During this time of debilitating circumstances and recovery, I've started following certain TV series on the net.  My favorites:  NCIS, Criminal Minds, NCIS Los Angeles and Bones.

However, I don't look at these shows as mere stories for entertainment; I look at them through the lens of recovering from abusive interpersonal relationships in a work setting.

I see the interactions, the verbal jabs and sparring, the distinctive individual personality traits and quirks that while they do cause tension are accepted - more or less - within the workplace.

Take NCIS for instance.  If this were a "normal" e.g. OK real life workplace, Gibbs, the functional mute who controls his team with mere looks, the occasional terse statement (and threat of unemployment) through the force of his dominant personality and the occasional slap upside the head would be considered abusive.

Dinozzo, our "rich" playboy of Italian origin, would be up on a daily basis for sexual harassment with his constant probing into his females counterpart's personal life.

Abby, the resident goth, is extremely intelligent and gifted in her work, also has distinctive although endearing personality traits including her atire.  Chatty. What real workplace would tolerate her dress code and quirks?  Even given her ability to do the job and do it well?  To solve the puzzles?  She would be a huge threat to those around her who were more average in their IQ and abilities.

She and McGee, the computer nerd and geek, are my two personal favorites.  Although Abby has been accepted by the crew as indispensable,  McGee still needs to earn his spot within the team's social framework. With his superior ability on all things technical aspect, McGee too is different from the others and Dinozzo loves to tease him, constantly putting him down in front of the others.  Constantly demoralizing him.  Constantly playing tricks on him.  Constantly ... well ... constantly being Dinozzo.

I could go on and on about these characters and their interactions.

But this is TV.   Real life is not like this.  A TV show has a team of writers, constantly working together on dialogue.  The dialogues are carefully scripted.  The interactions.  Everything.  Even who plays what role.  In fact, I believe that more time and care is spent on casting one character for a one-time role in an episode, than most employers put into researching those they hire for a permanent spot on their "team".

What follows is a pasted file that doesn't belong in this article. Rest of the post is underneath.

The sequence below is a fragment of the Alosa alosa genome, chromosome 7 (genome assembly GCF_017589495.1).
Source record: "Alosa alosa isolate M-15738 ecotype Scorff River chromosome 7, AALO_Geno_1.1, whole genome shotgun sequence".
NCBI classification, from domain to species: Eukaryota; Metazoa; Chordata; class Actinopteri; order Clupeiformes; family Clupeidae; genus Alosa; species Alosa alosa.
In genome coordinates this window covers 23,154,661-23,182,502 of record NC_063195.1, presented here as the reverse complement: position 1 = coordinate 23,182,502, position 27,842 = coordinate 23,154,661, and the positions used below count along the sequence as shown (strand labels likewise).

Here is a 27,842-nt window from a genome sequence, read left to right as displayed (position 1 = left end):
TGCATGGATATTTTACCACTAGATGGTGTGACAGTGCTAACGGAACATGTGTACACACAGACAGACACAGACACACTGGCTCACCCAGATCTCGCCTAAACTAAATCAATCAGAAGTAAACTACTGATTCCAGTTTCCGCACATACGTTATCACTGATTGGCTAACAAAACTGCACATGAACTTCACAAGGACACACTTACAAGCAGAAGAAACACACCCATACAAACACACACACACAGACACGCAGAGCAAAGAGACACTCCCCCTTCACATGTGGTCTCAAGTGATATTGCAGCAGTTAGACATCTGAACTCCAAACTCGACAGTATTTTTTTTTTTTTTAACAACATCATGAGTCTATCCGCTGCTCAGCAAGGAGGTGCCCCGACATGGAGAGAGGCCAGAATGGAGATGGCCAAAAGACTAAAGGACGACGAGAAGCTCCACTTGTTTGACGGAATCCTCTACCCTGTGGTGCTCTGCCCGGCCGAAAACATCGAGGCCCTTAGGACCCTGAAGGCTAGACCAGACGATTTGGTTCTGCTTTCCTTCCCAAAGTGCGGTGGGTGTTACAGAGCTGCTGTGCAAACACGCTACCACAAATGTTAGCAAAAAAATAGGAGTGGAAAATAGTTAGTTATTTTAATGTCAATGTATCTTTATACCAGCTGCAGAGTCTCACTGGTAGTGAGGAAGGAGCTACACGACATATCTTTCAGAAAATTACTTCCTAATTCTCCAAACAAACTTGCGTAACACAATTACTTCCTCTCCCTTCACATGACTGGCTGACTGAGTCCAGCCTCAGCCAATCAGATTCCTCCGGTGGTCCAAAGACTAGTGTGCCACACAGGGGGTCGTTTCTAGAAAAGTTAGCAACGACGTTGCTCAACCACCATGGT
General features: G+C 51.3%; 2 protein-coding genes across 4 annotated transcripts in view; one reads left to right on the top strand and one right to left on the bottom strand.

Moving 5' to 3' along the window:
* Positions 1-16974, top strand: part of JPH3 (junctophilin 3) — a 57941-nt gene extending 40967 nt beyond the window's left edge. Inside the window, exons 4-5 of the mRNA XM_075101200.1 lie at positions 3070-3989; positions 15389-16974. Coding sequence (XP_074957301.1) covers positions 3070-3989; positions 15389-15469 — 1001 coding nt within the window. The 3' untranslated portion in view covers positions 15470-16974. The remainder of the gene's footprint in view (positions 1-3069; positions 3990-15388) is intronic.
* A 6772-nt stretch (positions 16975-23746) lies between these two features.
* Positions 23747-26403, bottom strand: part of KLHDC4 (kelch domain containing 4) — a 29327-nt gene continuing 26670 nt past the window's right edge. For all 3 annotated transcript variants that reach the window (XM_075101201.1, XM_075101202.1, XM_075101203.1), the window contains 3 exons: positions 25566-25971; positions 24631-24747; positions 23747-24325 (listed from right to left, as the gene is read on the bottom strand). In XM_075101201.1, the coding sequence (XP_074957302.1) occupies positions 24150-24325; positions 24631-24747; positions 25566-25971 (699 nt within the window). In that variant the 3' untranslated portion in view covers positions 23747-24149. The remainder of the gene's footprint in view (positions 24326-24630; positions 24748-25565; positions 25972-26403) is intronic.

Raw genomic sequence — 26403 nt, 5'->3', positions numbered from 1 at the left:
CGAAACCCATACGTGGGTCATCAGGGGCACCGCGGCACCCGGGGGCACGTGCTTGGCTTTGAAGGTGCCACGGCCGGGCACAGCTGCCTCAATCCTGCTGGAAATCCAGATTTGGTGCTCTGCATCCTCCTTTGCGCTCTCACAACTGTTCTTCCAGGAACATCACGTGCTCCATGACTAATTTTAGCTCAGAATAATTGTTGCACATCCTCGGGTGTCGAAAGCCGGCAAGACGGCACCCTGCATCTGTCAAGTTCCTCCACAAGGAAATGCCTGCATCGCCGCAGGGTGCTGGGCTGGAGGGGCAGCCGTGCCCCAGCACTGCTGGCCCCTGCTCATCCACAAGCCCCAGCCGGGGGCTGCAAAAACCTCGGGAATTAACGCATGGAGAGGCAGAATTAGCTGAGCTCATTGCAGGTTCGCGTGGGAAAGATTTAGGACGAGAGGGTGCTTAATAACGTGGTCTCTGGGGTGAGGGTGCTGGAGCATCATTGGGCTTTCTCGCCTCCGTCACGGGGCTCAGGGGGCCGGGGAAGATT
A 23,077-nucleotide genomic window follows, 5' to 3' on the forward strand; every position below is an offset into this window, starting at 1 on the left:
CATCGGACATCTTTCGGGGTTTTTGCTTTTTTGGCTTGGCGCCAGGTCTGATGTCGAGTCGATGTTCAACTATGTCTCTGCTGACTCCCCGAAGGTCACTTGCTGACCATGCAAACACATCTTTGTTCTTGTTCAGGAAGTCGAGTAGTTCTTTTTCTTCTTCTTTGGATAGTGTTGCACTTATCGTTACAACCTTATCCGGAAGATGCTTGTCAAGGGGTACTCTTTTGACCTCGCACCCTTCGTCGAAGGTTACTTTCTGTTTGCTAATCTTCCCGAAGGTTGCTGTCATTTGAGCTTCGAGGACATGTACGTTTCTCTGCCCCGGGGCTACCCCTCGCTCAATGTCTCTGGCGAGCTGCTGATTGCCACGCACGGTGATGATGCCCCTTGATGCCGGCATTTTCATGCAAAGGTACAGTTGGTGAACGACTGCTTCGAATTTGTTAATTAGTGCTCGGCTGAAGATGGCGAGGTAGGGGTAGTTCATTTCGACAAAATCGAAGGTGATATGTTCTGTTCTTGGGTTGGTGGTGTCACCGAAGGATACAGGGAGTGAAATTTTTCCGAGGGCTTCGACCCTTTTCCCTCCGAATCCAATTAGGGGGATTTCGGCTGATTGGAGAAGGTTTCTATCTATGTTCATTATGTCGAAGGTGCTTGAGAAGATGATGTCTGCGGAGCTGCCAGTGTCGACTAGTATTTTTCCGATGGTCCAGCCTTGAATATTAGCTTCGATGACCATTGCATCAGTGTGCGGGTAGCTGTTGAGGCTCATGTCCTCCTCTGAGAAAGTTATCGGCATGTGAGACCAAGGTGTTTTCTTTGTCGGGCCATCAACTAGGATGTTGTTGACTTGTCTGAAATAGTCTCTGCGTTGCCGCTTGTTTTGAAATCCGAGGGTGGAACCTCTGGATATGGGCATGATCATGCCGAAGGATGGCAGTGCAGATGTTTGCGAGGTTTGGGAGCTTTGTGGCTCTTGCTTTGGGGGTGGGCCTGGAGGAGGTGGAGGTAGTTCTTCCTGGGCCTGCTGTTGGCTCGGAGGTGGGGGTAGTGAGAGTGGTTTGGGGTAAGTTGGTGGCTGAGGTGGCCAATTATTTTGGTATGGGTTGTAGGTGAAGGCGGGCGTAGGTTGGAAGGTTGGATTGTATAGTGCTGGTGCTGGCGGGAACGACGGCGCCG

In the workplace, this kind of scripting simply does not - and cannot - exist.  We fly by the seat of our pants on a daily basis.  We interact.  We react.   Sometimes, we're even able to respond - but not always or often.

We don't put up with others' quirks.  We assume that if a person is different from us, there is something wrong with them.  Since we find them difficult to understand and work with, we want them out.

Forget tolerance.  Forget competence.  Forget everything but the heat of the moment.

In everyday life, we filter everything through the lens of our own personality, our own perceptions and assumptions about the world and our place in it.  We filter everything through our past experiences and how they have impacted us.

If we're lucky, we're also filtering things through the lens of recovery.  But so many people prefer to stay the way they are.  They don't know that there is anything better out there for them.  They're stuck - like Dinozzo in his 16 year old mentality.  They don't even know that they're stuck.  This is normal for them.  And because it's normal, they resist change any way they can.

Anyone who comes across their path who is different, emotionally healthier, etc. is perceived as a threat.

Threats you get rid of.

I wish life were more like a TV show.  With a set script.  A set destination.


Monday, April 1, 2013

An Early Adventure


Ahhh ... home sweet home (away from home)
When most people think of an adventure, they think of things like skin diving, snorkelling in clear blue waters, swimming with porpoises  climbing a mountain, back country camping, skydiving.  Any number of things.  Some more challenging both mentally and physically than others.

I have done some of those things during what I now term the first part of my recovery process.  The part before the "severely stressful situation" escalated to a point where it consumed all of my waking - and probably sleeping - hours.

During the first part of the recovery process, I started to feel "comfortable in my own skin".  I re-created relationships with those who were the most significant to me - my husband, my children, my sister, etc.  I learned to value people and to accept not only who I am but who they are.  I learned what my strengths and weaknesses were and to accept them.  Ditto with those closest to me.  I no longer demanded from them things which they could not do nor did I demand from myself things which were not in my mental, psychological, or intellectual make up to do.